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COVID-19: Pulmonary embolism as a common cause of death

COVID-19: Pulmonary embolism as a common cause of death


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COVID-19 sufferers: increased rate of thrombosis and pulmonary embolism

COVID-19 leads to thrombosis and pulmonary embolism in an unusually large number of illnesses. This has been shown by a study by scientists from Hamburg. The new findings could lead to changes in treatment recommendations for people suffering from coronavirus.

A few days ago, a scientific study by an international research team was published in the journal "Radiology", in which complications from blood clots in SARS-COV-2 infections were reported. Now researchers from Germany have found an increased rate of thrombosis and pulmonary embolism in people with COVID-19 infections.

An unusually large number of illnesses led to pulmonary embolism

According to a recent announcement, the Institute of Forensic Medicine at the University Medical Center Hamburg-Eppendorf (UKE) conducts a large number of autopsies of patients with COVID-19 infections.

The research teams led by Prof. Dr. Klaus Püschel, Director of the Institute of Forensic Medicine, and Prof. Stefan Kluge, Director of the Clinic for Intensive Care Medicine, point out that COVID-19 led to thrombosis and pulmonary embolism in an unusually large number of illnesses.

The results of the study of the first twelve patients were published in the renowned journal "Annals of Internal Medicine".

Almost all of the deceased had previous illnesses

As stated in the communication, only the autopsy of COVID-19 deceased can be used to reconstruct disease courses, determine the causes of death and concomitant diseases can be recorded in detail.

The post-mortems carried out so far show that almost all of the deceased had previous diseases, for example of the cardiovascular system or the lungs. However, the physicians saw a series of COVID-19 that had not yet been perceived to this extent: pulmonary embolism and thrombosis.

"In the post-mortem examination of the first 12 deceased, we were able to demonstrate that there was an unexpectedly high rate of fatal pulmonary embolism. In addition, more than half of the patients had thrombosis of the leg veins," explains Prof. Jan Sperhake, senior physician at the Institute of Forensic Medicine and first author the study.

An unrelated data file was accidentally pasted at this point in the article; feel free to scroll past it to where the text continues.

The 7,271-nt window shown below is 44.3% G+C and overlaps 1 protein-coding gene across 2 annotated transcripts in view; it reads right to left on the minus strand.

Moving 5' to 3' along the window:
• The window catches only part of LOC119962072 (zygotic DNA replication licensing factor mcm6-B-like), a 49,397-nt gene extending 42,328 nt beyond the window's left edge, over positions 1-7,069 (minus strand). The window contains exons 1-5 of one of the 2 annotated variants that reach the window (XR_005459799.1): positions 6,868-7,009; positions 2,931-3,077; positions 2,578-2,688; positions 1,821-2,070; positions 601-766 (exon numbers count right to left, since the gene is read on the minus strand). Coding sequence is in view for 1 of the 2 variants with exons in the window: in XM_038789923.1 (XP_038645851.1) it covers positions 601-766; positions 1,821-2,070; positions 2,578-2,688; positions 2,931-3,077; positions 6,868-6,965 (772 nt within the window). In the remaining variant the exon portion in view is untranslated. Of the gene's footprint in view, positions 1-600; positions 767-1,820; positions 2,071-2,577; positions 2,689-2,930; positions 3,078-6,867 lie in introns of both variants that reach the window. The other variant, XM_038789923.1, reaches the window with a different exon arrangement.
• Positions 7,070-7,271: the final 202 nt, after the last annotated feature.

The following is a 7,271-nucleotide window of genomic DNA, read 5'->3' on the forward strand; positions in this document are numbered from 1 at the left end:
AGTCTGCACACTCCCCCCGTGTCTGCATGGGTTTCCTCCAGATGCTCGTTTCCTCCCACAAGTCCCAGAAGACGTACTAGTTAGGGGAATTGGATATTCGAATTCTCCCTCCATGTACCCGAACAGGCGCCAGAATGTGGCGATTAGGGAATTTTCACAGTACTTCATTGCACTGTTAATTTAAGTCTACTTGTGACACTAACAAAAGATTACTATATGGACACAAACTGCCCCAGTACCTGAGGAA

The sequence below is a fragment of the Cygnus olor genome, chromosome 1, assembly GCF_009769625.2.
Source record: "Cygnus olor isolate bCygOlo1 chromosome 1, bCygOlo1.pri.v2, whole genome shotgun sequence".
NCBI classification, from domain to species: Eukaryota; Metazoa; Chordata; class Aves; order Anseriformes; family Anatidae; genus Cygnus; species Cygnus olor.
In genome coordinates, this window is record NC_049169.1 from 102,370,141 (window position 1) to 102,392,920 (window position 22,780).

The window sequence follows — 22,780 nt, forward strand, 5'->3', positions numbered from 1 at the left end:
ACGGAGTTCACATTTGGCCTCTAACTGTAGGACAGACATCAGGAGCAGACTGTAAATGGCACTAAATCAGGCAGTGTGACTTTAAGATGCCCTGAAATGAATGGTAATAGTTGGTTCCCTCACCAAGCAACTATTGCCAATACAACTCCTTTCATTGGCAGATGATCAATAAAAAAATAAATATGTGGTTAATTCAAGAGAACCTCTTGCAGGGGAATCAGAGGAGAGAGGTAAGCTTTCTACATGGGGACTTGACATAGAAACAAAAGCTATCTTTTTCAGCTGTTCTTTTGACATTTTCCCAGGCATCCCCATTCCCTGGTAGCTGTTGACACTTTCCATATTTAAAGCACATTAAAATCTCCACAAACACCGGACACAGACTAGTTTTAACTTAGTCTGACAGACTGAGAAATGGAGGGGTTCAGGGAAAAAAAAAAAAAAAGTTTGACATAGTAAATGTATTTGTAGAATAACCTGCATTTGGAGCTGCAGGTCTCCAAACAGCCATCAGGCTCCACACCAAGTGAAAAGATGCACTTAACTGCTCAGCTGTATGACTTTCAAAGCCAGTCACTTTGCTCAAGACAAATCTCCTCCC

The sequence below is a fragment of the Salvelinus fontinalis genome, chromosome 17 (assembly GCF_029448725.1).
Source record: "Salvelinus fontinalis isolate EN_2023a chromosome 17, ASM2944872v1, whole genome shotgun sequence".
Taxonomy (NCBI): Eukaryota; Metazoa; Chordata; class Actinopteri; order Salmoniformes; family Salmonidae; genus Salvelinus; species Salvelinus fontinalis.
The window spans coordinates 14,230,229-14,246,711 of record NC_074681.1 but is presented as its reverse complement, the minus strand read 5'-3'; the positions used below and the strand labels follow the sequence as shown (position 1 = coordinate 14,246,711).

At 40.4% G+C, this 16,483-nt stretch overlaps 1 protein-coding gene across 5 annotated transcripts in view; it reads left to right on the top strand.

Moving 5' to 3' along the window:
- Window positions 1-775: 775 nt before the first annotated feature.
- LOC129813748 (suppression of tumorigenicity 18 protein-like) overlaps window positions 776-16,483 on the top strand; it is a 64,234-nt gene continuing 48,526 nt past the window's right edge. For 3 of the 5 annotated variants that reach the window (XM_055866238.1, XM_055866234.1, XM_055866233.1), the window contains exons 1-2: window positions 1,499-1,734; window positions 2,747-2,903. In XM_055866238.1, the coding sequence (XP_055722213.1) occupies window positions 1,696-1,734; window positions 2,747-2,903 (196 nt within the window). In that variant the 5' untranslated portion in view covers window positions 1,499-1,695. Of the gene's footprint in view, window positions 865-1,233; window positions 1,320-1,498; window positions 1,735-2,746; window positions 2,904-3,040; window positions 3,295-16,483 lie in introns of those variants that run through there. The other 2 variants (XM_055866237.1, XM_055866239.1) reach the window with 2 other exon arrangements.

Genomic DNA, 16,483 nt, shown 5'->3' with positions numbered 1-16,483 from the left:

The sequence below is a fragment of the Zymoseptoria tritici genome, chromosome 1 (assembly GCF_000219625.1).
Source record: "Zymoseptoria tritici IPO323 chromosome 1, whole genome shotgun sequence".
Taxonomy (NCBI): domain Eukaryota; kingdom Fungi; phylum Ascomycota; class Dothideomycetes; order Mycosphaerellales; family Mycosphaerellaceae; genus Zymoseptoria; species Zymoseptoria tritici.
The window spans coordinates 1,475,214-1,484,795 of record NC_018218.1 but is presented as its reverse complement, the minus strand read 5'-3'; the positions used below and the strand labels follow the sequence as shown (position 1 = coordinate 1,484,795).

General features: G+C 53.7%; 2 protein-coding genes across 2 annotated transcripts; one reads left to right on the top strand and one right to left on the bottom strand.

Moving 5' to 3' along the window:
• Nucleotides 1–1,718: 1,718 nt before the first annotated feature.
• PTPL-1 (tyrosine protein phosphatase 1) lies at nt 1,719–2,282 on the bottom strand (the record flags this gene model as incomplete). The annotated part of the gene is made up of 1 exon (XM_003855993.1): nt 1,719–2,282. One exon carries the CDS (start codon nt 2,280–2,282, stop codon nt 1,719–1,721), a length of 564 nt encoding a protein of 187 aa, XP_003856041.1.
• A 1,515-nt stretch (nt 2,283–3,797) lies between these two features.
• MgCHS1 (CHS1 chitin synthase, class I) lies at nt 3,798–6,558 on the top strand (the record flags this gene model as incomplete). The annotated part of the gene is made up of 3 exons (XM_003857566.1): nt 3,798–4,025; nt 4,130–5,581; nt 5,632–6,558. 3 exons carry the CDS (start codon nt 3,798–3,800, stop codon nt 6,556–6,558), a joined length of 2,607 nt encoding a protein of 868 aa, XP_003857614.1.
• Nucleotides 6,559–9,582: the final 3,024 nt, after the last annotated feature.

This was already clinically suspected by the researchers, has now been scientifically proven in the autopsy of the first twelve patients and has been confirmed in the course of a total of 192 forensic medical examinations.

The SARS-CoV-2 virus therefore appears to lead to the formation of blood clots in the veins, which enter the large pulmonary vessels as so-called pulmonary embolism and can lead to acute cardiovascular failure.

Patients should be given blood thinners

It has not yet been finally clarified which factors are actually responsible for COVID-19 patients forming blood clots with an above-average frequency.

However, the studies provide information on how to improve the treatment of COVID-19 sufferers.

"We are considering whether, according to individual risk assessment, these patients should be treated primarily with a blood thinner to avoid thrombosis and pulmonary embolism in the future," says Priv.-Doz. Dominic Wichmann, senior physician in the intensive care clinic and also first author of the study.

“This requires further study results. In order to really prove a benefit for the patient, a larger randomized study is required. "

Autopsies of COVID-19 deceased

According to the message, the careful examination of the dead has been taking place since March 23 and proves that the majority of the deceased were previously physically or immunologically severely impaired patients.

Many of those affected had previous diseases of the heart, lungs and kidneys as well as metabolic diseases (e.g. diabetes mellitus), cancer or dementia. Pneumonia with or without pulmonary embolism was always the cause of death. In the meantime, however, some virus-positive deaths with COVID-19-independent cause of death have occurred.

According to the data, the age and gender distribution of the 192 deceased examined at the Institute of Forensic Medicine has so far shown a ratio of around 44 percent women and 56 percent men. The average age of the deceased is therefore 80 years (range 31-99 years); 77 years for men and 82 years for women. (ad)

Author and source information

This text corresponds to the specifications of the medical literature, medical guidelines and current studies and has been checked by medical doctors.

Swell:

  • University Medical Center Hamburg-Eppendorf (UKE): UKE study shows increased rate of thrombosis and pulmonary embolism in COVID-19 patients, (accessed: May 9, 2020), University Medical Center Hamburg-Eppendorf (UKE)
  • Dominic Wichmann, Jan-Peter Sperhake, et al .: Autopsy Findings and Venous Thromboembolism in Patients With COVID-19: A Prospective Cohort Study; in: Annals of Internal Medicine, (published: 06.05.2020), Annals of Internal Medicine
  • Matthijs Oudkerk, Harry R Büller, Dirkjan Kuijpers, Nick van Es, Sitse F Oudkerk et al.:Diagnosis, Prevention, and Treatment of Thromboembolic Complications in COVID-19: Report of the National Institute for Public Health of the Netherlands; in: Radiology, (published: April 23, 2020), Radiology


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